Wednesday, June 28, 2006

Quest for the perfect bra

June 28, 2006
This article from : AAP
THE fastest, the strongest and the most athletic at Australia's Institute of Sport will be enlisted to help develop one of the modern world's most elusive products - the perfect sports bra.
Volunteers will be called among female athletes at the institute to help make breast bounce a thing of the past.

The institute today announced a three-year deal with Berlei that will allow the bra manufacturer to develop its future products in consultation with Australia's gun athletes.

Modern technology is set to meet old-fashioned pain tests as the AIS athletes and Berlei strive for the holy grail of sporting accessories.

AIS director Professor Peter Fricker said the focus on sports bras was a natural progression from high-tech sporting aids such as full-length swimsuits and aerodynamic bicycle helmets.
"At elite levels, events are decided by tenths of hundreds of seconds - having the right equipment can be the difference between an athlete winning a gold medal or missing out all together," he said.

In return for providing the human guinea pigs, the AIS will be given advanced access to Berlei's designs, the idea being that the Aussie athletes will therefore have a competitive advantage.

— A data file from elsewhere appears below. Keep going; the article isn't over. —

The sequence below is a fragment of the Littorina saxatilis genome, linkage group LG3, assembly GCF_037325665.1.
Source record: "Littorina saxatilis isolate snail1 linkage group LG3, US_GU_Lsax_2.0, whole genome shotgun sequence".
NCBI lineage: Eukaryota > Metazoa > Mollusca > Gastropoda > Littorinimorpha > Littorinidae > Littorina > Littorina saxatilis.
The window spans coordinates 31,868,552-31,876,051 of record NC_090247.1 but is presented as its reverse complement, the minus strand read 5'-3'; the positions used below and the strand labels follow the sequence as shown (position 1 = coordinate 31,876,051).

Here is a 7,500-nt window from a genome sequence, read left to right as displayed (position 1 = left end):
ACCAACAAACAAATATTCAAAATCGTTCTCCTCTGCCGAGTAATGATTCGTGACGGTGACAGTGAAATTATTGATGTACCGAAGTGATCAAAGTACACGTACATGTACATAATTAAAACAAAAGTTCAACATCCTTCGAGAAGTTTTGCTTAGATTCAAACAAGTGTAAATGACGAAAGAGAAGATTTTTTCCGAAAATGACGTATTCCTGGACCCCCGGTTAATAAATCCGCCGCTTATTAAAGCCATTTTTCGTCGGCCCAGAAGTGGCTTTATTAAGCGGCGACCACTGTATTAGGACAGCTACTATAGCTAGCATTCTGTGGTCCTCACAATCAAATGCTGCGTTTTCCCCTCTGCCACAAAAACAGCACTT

The three-year deal gives Berlei the green light to subject the AIS sportswomen to the infamous "pain scale".

This involves fitting unreleased bras on the athletes, who perform a range of physical activities like running and jumping before rating the pain (or comfort) of each bra.

The partnership will allow Berlei to access the AIS's biometrics unit, which will allow the company to utilise 3D computer modelling to pinpoint the level of vertical bounce per bra.
Jodie Cochrane, an AIS biomechanist, says an unsupported 12B bust can move up to eight centimetres, and a double-D cup up to 18 cm.

"You want to reduce pain, and you want to reduce movement to prevent permanent damage," she said.

"Performance-wise ... the less movement the better - you're more comfortable, and you're more focused on what you're doing."

Melbourne Commonwealth Games long jump silver medallist Kerrie Taurima said a good bra was as important as top running shoes.

"You need to know that you've done everything possible to achieve your best - part of this is knowing you've go the right gear," she said.

"I wouldn't compromise the quality, fit and comfort in my shoes, and my bra is no different."

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